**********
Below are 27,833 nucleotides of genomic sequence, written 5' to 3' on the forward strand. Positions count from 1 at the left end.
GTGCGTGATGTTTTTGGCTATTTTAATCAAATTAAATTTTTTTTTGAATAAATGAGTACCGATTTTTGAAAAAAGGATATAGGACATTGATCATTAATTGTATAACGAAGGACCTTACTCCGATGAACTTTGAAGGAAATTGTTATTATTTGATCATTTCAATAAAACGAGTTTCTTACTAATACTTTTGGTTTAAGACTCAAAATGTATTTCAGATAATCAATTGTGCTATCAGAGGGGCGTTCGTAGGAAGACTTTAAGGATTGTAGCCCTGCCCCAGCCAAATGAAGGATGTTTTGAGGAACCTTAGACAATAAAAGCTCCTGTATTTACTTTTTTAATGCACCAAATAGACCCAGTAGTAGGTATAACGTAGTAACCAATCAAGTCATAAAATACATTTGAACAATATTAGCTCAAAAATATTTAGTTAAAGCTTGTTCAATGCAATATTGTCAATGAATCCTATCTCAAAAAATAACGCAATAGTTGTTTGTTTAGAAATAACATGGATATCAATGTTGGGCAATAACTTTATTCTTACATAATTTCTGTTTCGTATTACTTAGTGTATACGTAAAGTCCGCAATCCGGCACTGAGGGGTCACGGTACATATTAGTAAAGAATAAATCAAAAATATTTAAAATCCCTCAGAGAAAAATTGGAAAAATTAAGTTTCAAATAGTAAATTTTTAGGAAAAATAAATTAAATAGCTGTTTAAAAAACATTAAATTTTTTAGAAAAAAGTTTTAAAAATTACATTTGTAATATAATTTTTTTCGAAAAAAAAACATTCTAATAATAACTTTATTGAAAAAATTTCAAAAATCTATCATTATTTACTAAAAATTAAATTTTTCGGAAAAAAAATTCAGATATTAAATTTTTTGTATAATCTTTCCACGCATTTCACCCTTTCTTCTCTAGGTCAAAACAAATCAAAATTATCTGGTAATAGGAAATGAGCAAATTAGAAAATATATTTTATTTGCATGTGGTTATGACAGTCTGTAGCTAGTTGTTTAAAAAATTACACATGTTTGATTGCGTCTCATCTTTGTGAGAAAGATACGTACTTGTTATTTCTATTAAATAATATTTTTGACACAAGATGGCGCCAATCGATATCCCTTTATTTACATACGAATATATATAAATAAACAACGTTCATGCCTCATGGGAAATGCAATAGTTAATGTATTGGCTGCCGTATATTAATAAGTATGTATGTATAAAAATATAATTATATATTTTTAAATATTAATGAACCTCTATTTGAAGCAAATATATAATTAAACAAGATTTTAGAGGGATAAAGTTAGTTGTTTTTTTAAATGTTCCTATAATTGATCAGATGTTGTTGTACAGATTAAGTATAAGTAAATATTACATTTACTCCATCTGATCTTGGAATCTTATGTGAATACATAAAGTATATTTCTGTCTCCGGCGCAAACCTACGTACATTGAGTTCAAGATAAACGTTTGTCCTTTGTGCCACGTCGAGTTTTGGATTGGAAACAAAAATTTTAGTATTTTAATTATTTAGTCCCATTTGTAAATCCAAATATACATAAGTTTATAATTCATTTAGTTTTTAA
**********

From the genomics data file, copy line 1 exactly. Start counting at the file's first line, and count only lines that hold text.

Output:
Below are 27,833 nucleotides of genomic sequence, written 5' to 3' on the forward strand. Positions count from 1 at the left end.